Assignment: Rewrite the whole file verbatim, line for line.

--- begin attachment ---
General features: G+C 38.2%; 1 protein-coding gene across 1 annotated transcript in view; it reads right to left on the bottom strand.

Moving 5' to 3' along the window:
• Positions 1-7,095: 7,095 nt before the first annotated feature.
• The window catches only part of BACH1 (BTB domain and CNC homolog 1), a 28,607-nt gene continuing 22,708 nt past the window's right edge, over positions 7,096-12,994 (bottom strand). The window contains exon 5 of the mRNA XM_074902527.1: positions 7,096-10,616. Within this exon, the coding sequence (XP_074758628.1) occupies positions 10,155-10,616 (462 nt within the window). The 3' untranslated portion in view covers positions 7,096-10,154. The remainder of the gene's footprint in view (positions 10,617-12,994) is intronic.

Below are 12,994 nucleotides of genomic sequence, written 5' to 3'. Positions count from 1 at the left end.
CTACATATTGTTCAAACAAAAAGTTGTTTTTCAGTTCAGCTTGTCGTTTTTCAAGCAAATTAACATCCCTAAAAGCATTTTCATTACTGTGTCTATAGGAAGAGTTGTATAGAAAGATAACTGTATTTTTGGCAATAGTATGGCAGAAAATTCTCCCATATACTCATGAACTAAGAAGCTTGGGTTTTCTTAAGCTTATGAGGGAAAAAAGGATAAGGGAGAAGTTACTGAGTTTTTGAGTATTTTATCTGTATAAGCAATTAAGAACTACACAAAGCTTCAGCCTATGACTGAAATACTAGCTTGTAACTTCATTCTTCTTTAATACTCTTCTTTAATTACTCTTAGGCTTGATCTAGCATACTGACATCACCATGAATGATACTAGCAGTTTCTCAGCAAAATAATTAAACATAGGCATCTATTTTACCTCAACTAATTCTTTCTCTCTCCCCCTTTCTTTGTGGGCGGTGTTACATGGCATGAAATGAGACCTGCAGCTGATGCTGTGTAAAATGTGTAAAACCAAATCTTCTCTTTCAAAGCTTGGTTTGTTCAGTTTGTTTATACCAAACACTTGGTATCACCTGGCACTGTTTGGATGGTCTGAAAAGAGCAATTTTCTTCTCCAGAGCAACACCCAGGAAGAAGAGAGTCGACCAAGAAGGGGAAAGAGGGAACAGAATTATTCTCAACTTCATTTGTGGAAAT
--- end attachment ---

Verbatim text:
General features: G+C 38.2%; 1 protein-coding gene across 1 annotated transcript in view; it reads right to left on the bottom strand.

Moving 5' to 3' along the window:
• Positions 1-7,095: 7,095 nt before the first annotated feature.
• The window catches only part of BACH1 (BTB domain and CNC homolog 1), a 28,607-nt gene continuing 22,708 nt past the window's right edge, over positions 7,096-12,994 (bottom strand). The window contains exon 5 of the mRNA XM_074902527.1: positions 7,096-10,616. Within this exon, the coding sequence (XP_074758628.1) occupies positions 10,155-10,616 (462 nt within the window). The 3' untranslated portion in view covers positions 7,096-10,154. The remainder of the gene's footprint in view (positions 10,617-12,994) is intronic.

Below are 12,994 nucleotides of genomic sequence, written 5' to 3'. Positions count from 1 at the left end.
CTACATATTGTTCAAACAAAAAGTTGTTTTTCAGTTCAGCTTGTCGTTTTTCAAGCAAATTAACATCCCTAAAAGCATTTTCATTACTGTGTCTATAGGAAGAGTTGTATAGAAAGATAACTGTATTTTTGGCAATAGTATGGCAGAAAATTCTCCCATATACTCATGAACTAAGAAGCTTGGGTTTTCTTAAGCTTATGAGGGAAAAAAGGATAAGGGAGAAGTTACTGAGTTTTTGAGTATTTTATCTGTATAAGCAATTAAGAACTACACAAAGCTTCAGCCTATGACTGAAATACTAGCTTGTAACTTCATTCTTCTTTAATACTCTTCTTTAATTACTCTTAGGCTTGATCTAGCATACTGACATCACCATGAATGATACTAGCAGTTTCTCAGCAAAATAATTAAACATAGGCATCTATTTTACCTCAACTAATTCTTTCTCTCTCCCCCTTTCTTTGTGGGCGGTGTTACATGGCATGAAATGAGACCTGCAGCTGATGCTGTGTAAAATGTGTAAAACCAAATCTTCTCTTTCAAAGCTTGGTTTGTTCAGTTTGTTTATACCAAACACTTGGTATCACCTGGCACTGTTTGGATGGTCTGAAAAGAGCAATTTTCTTCTCCAGAGCAACACCCAGGAAGAAGAGAGTCGACCAAGAAGGGGAAAGAGGGAACAGAATTATTCTCAACTTCATTTGTGGAAAT